Radical Islam or Islamism or the best one, Islamofascism, almost appear logical as a knee-jerk reaction to all of this. An extreme patriotism has risen from the confusion of kids who buy up culture from a country that they assume will some day bomb them. That's why everyone loves white Muslims, and not just any Bosnian, Albanian, Chechen, but the especially rare white convert, the one who really comes from the other side.
Here's a blue-eyed American who buys up your culture, who wants what you have, coming from the land of blue jeans and John Cena and going back with a bag full of religious trinkets. Denzel couldn't be a movie star here, I said to H, who's name I censored in the book, (unintelligible) journalist friend. H thought about it and countered he could be a villain.
LYDEN: And what you're talking about is the color observation in Pakistan.
Mr. KNIGHT: Yeah, absolutely. I mean, walking down the street, like, you see brown people and you see black people, but looking up at the billboards, you see white people. Looking at political posters, you see white people.
LYDEN: You know, when you were a young man, you converted to Islam and traveled to Pakistan in a very young age. Now, this is 15 years ago, seems like a lifetime ago, actually these days all pre-9/11, although it is post the first Gulf War. I want to ask you what you make of these young men who've recently traveled to Pakistan and Somalia. Do you have any insight about what draws young people who may have run up here or come over here from countries at an early age so deeply into this hard-line interpretation of a religious movement, who sees America as a target?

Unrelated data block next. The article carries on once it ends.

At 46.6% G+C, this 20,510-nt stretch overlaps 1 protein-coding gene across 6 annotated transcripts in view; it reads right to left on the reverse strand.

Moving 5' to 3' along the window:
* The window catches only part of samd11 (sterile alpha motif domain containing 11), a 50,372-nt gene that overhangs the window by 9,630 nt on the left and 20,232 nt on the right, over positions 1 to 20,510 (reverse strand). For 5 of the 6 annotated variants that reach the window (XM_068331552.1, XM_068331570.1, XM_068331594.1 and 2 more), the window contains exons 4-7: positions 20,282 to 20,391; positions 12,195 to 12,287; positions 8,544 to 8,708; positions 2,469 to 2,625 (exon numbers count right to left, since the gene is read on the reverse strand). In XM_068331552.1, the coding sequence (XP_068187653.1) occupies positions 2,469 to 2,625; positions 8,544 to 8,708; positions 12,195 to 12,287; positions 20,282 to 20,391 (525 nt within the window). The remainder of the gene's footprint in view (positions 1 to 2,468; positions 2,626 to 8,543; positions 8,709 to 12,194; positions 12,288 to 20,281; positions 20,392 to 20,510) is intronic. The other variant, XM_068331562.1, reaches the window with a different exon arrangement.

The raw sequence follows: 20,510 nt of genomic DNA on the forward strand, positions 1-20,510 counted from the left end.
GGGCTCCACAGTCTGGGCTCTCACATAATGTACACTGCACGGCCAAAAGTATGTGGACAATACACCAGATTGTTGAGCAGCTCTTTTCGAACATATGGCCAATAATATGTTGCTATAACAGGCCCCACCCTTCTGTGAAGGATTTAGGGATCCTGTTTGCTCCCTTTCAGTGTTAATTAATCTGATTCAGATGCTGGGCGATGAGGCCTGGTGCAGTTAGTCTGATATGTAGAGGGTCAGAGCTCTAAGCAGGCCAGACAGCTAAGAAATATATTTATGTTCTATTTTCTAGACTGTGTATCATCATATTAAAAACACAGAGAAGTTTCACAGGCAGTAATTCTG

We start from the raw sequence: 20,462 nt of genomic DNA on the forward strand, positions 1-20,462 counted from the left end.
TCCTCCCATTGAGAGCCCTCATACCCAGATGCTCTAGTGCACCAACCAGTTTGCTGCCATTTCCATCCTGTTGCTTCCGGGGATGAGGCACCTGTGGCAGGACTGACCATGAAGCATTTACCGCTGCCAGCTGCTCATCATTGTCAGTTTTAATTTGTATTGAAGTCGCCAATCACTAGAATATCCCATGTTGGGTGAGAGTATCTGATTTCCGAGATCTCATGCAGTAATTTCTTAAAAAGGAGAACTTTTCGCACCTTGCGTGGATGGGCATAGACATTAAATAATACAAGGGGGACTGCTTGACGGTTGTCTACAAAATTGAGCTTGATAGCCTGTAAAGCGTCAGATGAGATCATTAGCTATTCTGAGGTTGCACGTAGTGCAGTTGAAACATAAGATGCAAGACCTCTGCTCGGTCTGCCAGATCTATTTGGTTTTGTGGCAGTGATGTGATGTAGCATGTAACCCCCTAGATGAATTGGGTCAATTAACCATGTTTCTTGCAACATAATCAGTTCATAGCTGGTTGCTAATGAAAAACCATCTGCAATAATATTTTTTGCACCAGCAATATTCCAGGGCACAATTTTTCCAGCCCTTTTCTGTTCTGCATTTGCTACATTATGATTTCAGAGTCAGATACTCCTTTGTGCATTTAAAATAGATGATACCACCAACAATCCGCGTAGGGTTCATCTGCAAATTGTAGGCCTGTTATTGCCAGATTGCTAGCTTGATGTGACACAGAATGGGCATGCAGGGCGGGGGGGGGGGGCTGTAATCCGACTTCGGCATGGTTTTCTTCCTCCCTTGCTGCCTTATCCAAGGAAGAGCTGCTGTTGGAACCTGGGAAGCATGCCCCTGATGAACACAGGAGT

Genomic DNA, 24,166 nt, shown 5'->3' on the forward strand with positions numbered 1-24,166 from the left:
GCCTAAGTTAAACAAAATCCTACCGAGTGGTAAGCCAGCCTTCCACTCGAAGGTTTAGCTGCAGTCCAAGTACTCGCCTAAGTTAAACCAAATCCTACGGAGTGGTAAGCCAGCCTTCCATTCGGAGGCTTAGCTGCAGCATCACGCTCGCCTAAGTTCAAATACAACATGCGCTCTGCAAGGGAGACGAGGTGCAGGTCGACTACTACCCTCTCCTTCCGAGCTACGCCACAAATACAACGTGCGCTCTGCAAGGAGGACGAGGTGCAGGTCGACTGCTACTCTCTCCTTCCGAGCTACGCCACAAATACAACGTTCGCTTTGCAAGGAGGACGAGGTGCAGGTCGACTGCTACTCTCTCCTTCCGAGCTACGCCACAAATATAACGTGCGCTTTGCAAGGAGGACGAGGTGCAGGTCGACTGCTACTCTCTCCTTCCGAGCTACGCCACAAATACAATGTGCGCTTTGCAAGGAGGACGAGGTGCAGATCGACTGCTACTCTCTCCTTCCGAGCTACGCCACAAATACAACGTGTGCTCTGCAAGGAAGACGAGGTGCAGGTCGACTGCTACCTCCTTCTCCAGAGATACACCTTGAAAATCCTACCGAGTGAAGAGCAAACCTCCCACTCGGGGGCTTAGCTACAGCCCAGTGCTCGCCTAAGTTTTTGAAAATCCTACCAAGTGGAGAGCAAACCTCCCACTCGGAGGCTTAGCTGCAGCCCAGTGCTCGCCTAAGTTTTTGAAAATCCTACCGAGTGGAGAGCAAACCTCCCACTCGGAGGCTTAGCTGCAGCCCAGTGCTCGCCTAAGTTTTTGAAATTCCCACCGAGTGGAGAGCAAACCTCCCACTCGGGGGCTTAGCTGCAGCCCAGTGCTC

Mr. KNIGHT: You know, I can only really speak to my own experience. I mean, there was a time when I wanted to go to war in Chechnya.
LYDEN: What changed your mind?
Mr. KNIGHT: I was actually talked out of it by the Muslims there.
LYDEN: This is back in 1994?
Mr. KNIGHT: In '94, yeah. And I also had an opportunity to go to Palestine with someone who probably would've ended up strapping dynamite to my chest. And it was the Muslims around me who I looked to as mentors and big-brother figures and even father figures, who said, no, don't - there's nothing good for you there. You'll end up in a ditch. You'll end up blown up.